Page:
Union Celebrates Black History Month through Music

Union Celebrates Black History Month through Music
Posted on 02/28/2019
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students singing at Union's Black History month assemblyStudents at Union Elementary taught a valuable history lesson through music this week.

“In the classroom, it’s easy to get caught up in the more technical side of music like rhythms and instruments,” said first year Union music teacher Delaney Roberts. “But students aren’t always exposed to the historical side of music.”

In honor of Black History Month, Roberts noted that nearly all popular, modern-day music can be traced back to genres that originated in African American culture. With that in mind, she developed a unit that had every grade level at Union studying a different musical era of African American history. Their work came to life in the form of an all-school musical performance that chronologically presented the history of traditional African American music. Students representing their grade level shared with their peers some of the facts they'd learned about their genre, as it related to African American history. 

From blues, jazz and hip hop to genres inspired by slavery and the Civil Rights movement, selections took students, staff and visitors through African American history. Songs like “Swing Low, Sweet Chariot,” for example, gave students the opportunity to “code” music, or interpret the hidden messages within their lyrics.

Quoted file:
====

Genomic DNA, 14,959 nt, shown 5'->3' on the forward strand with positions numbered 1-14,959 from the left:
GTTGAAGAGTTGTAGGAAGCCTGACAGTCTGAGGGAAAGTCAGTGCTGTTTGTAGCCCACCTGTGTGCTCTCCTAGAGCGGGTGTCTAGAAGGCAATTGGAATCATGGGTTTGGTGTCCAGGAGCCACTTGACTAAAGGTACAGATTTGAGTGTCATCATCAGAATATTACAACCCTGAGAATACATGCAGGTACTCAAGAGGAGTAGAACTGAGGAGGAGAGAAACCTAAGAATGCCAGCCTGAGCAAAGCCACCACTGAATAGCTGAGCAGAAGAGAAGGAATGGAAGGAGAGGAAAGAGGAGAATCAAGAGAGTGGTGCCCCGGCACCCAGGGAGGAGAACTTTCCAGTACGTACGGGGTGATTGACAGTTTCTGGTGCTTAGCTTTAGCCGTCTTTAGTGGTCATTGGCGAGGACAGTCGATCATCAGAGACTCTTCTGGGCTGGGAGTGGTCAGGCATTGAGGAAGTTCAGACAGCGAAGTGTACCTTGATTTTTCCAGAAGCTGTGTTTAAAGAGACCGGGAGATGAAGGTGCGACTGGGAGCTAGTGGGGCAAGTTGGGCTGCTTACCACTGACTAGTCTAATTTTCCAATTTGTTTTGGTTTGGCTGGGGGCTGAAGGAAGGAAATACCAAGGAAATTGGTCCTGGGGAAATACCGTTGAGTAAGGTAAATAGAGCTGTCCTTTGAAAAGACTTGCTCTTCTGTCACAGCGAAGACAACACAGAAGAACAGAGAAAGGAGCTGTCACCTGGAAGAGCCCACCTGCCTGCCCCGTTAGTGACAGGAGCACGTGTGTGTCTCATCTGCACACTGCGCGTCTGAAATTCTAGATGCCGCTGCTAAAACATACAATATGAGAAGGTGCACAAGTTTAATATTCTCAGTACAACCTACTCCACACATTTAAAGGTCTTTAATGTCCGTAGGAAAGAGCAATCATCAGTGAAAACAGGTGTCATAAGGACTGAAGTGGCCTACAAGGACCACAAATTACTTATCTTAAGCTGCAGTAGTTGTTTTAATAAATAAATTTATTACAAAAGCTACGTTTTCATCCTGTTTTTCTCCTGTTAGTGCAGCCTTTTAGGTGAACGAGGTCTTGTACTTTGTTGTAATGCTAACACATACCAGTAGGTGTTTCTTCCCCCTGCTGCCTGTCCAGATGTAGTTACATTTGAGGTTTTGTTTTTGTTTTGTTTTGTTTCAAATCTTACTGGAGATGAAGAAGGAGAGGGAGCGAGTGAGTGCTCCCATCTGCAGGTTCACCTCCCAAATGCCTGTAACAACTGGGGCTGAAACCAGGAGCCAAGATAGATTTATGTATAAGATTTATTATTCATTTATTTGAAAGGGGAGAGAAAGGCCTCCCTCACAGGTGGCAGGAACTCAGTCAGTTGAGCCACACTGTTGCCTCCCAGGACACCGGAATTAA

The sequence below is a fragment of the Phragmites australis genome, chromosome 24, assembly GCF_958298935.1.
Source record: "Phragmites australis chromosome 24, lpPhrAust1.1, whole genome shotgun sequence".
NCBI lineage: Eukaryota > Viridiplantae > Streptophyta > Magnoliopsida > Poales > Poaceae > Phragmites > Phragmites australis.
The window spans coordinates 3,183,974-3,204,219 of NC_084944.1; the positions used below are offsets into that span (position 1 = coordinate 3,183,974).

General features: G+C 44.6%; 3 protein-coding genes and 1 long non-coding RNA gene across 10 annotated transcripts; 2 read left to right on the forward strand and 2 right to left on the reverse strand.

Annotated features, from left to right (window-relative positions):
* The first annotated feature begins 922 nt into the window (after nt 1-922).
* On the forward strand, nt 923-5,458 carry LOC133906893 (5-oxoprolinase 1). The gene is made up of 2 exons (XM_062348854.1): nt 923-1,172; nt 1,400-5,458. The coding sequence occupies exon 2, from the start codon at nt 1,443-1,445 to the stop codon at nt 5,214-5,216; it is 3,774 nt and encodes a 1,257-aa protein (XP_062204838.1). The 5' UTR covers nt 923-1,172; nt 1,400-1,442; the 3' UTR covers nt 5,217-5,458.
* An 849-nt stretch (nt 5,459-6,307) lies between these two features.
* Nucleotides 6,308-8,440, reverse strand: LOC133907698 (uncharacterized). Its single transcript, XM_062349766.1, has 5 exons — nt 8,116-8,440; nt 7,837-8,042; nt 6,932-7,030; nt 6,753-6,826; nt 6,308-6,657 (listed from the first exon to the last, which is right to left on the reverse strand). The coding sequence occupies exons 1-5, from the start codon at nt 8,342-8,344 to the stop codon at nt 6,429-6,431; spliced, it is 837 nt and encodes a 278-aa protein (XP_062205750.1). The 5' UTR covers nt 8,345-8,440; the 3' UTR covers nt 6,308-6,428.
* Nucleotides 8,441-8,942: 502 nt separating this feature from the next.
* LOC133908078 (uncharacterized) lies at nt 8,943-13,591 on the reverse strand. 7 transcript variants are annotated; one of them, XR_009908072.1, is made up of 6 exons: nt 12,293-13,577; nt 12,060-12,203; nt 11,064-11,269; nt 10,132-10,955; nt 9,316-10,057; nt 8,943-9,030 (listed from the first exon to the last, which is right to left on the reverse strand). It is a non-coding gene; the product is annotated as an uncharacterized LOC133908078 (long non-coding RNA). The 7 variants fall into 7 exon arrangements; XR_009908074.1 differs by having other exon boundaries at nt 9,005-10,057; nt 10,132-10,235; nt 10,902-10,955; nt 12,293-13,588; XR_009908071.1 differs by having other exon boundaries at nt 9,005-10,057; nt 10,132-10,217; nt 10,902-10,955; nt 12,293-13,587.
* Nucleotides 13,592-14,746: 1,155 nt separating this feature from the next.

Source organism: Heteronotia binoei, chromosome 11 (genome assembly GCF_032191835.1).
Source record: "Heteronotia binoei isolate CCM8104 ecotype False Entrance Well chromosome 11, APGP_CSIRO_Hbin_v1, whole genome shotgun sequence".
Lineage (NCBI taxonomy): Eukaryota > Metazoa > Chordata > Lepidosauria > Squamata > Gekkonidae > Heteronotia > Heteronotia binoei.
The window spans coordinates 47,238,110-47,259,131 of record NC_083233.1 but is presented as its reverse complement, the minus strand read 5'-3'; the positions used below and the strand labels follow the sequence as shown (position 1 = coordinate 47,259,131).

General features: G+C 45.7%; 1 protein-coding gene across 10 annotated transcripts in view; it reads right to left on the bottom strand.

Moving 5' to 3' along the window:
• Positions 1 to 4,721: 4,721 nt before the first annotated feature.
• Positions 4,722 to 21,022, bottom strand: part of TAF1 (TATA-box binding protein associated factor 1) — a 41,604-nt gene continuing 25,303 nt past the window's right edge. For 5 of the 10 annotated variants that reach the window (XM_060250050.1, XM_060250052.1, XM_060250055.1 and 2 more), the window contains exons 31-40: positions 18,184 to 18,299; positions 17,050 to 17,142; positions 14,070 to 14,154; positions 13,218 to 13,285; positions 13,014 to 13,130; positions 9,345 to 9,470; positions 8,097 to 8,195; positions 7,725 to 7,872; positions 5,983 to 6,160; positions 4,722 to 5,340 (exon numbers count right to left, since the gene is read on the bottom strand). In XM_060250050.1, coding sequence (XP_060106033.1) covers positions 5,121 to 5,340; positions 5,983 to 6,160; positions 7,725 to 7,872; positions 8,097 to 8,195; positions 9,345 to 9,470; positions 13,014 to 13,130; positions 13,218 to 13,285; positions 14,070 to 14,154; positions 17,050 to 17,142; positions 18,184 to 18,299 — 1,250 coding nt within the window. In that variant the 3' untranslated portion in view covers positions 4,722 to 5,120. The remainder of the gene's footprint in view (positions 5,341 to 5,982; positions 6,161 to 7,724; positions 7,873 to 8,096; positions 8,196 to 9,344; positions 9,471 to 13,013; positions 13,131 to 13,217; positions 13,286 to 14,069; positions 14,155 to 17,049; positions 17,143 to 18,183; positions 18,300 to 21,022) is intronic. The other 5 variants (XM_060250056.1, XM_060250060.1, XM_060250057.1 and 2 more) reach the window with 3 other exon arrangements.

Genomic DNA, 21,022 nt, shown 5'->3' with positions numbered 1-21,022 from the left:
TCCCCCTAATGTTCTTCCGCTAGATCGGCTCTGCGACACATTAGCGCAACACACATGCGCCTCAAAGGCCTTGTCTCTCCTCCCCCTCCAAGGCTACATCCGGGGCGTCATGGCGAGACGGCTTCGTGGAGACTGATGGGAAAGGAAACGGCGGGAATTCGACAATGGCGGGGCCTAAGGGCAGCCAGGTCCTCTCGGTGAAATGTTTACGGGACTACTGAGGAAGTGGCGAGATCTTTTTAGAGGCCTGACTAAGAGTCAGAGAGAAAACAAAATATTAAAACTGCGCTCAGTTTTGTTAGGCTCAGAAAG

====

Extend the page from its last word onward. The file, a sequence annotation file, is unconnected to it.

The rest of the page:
The program also gave two sixth-graders, Scott Nicolai and Caden Powels, the opportunity to pursue their passion for rap music. They were inspired by Principal Kyle Lichey to put their talent to work by first writing and then performing a song at the all-school assembly.

"I hope my classmates took away that coming together as a community is one of the most important things in life," said Nicolai, who said the duo's lyrics were inspired by the words of Martin Luther King, Jr. 

"The message we were trying to get across was that you shouldn't treat any race different from another," Powels said. 

Lichey closed the program with a challenge to every Union student: "The most important thing you can do is greet someone and make them feel like they belong. Think about how you can spread love and positivity throughout your whole school community," he said. 

A month-long trivia program further compounded the lessons students took away from music class. Assistant Principal Michele Plummer has been the driving force behind a daily fact and question shared on morning announcements. Sharing non-traditional facts like, “Wonder Woman had a black twin” has helped catch students’ attention. She follows up each fact with a question that challenges students to explore a topic on their own and then turn in their responses for a daily drawing.

Union incorporated similar activities when celebrating Hispanic Heritage Month back in the fall.

“It’s all about coming together and building community,” Lichey said. “And you do that by understanding one another’s backgrounds and appreciating them.”